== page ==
Anti-racism minister: ‘Lot of work’ needed here
There is a lot of work to be done in Hamilton, concludes Ontario’s anti-racism minister after spending a day in the city.
Michael Coteau, who is also the minister of children and youth services, talked with about 20 people aged 30 or younger Thursday about their experiences with intolerance.
Racism has always been in Hamilton, said Coteau. There is just more awareness since the U.S. election in November.
He believes education is the best way to combat it.
Coteau talked with The Spectator on Friday about how Hamilton can be part of the solution. This interview has been edited for length.
What were the main messages from the meetings in Hamilton Thursday?
The big message I got from the people is that there is a lot of work to be done in Hamilton. The young people I spoke to talked about some of the challenges they have. The pieces around Islamophobia and other forms of racism were brought up. The biggest piece that was brought forward is that Hamilton wants to be part of this provincial solution and they have a lot to contribute.
You went on a tour in the fall. What were the main things you found?
We learned about feelings and attitudes around anti-black racism, indigenous racism and Islamophobia, which seems to be rising here in the province. The things I would say that came out the most in all our consultations, including Hamilton, is that you have to focus on awareness and public education … Municipalities need to be part of the provincial solution and the antiracism directorate really needs to be set up in a way that allows for it to survive the changes of government.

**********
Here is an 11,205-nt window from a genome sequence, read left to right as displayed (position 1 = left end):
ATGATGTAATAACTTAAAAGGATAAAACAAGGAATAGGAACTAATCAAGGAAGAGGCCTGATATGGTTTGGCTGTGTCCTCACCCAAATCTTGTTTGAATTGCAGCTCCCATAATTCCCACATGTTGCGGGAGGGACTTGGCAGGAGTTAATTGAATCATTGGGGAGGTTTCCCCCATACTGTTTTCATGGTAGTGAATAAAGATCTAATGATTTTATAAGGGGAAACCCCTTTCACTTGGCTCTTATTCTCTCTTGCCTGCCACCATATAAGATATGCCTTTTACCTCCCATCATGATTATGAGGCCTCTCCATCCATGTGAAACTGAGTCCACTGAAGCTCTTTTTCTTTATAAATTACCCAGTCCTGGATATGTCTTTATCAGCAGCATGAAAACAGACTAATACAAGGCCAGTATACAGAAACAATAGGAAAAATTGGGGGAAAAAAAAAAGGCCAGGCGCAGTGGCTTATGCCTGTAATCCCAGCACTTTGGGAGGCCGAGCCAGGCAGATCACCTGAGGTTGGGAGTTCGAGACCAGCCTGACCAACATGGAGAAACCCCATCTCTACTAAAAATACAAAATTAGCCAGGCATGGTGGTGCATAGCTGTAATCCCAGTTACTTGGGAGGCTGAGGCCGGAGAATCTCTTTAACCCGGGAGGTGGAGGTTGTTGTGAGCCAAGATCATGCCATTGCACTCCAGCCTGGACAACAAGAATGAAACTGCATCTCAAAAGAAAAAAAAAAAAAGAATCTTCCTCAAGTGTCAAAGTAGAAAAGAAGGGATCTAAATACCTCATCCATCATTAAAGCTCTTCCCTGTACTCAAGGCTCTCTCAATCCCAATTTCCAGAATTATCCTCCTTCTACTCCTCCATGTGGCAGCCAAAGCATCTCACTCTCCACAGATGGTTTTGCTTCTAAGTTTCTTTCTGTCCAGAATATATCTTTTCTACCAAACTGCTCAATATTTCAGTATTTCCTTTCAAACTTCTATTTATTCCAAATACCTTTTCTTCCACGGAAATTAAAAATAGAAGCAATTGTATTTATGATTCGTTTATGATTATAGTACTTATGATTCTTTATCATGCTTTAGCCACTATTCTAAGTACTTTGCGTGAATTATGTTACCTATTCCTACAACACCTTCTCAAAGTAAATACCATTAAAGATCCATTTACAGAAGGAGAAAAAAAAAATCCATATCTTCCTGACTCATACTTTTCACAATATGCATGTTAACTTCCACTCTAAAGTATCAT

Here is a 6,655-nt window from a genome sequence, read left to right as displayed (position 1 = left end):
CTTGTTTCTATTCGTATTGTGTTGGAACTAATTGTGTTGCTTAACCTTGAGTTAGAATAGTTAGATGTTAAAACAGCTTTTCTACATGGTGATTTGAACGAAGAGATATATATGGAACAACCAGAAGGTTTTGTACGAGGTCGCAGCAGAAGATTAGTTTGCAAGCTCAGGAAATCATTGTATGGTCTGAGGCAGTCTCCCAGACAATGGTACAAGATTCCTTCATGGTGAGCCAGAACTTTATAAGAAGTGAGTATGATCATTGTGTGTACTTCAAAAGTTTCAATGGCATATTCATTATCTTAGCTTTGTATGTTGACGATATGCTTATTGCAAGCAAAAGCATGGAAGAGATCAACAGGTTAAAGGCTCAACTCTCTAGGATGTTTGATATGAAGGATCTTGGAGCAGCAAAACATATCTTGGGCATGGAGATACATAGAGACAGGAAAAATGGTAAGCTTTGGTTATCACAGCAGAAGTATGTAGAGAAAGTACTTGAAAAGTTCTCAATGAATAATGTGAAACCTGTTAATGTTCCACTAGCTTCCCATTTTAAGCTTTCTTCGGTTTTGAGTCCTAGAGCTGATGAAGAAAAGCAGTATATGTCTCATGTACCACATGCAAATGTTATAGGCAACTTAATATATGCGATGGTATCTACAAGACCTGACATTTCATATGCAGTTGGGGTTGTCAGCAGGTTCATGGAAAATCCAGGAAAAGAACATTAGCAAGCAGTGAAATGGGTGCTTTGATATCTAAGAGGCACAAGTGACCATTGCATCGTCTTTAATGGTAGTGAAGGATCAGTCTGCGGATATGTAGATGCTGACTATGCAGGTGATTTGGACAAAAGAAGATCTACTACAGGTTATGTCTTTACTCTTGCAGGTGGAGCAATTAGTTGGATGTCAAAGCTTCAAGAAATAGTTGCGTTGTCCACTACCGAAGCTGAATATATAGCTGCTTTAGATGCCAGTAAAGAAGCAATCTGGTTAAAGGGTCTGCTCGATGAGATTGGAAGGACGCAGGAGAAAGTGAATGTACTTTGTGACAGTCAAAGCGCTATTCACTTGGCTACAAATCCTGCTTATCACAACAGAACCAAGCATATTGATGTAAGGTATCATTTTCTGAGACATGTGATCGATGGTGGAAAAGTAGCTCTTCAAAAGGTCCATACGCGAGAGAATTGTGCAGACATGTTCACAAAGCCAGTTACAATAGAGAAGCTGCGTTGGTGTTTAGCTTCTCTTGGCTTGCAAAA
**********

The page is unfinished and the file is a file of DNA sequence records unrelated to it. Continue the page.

How have your strategies to combat racism changed since the U.S. election?
We saw what happened in Quebec. We see the rhetoric that is coming out of the United States. But let’s make no mistake, I was in Hamilton in the fall and I went to the mosque that young men tried to firebomb. These types of acts of hatred exist in Ontario and they have existed for years. There is probably a heightened sense of awareness. I’m not sure if there is an increased amount of incidents. But I do know people are sharing more information now about these incidents that are taking place. I think now more than ever is the time for us to continue to move in this direction.
What do you see as the best solutions?
The No.1 thing we heard across the province that I would agree with is public education and awareness … Getting people aware of the fact that in Canada every single person outside of our indigenous community has a newcomer past. It could be two or three hundred years or it could be two or three years, but we all come from somewhere else. It is having people understand that when we do have newcomers coming here, they are doing the same thing my parents did or someone’s grandparents did. It’s to find a better life for their children, their future and themselves.
We’ve had a lot Syrian refugees come to Hamilton — more than 1,100. Have you found issues with racism toward this group?
You hear it constantly where people say, “We should take care of ourselves before we take care of other people” or “There are too many refugees coming in.” You hear that type of rhetoric all the time … We have 250,000 people coming in each year to this country. They are all newcomers and they are all from different parts of the world. As Canadians, the best thing we can do to continue to build a strong economy, to build a strong country and to share those values, is to really embrace those people and look for ways to make sure they are set up for success.
The Spectator’s Joanna Frketich spoke with Michael Coteau, Ontario’s anti-racism minister. Coteau is also minister of children and youth services.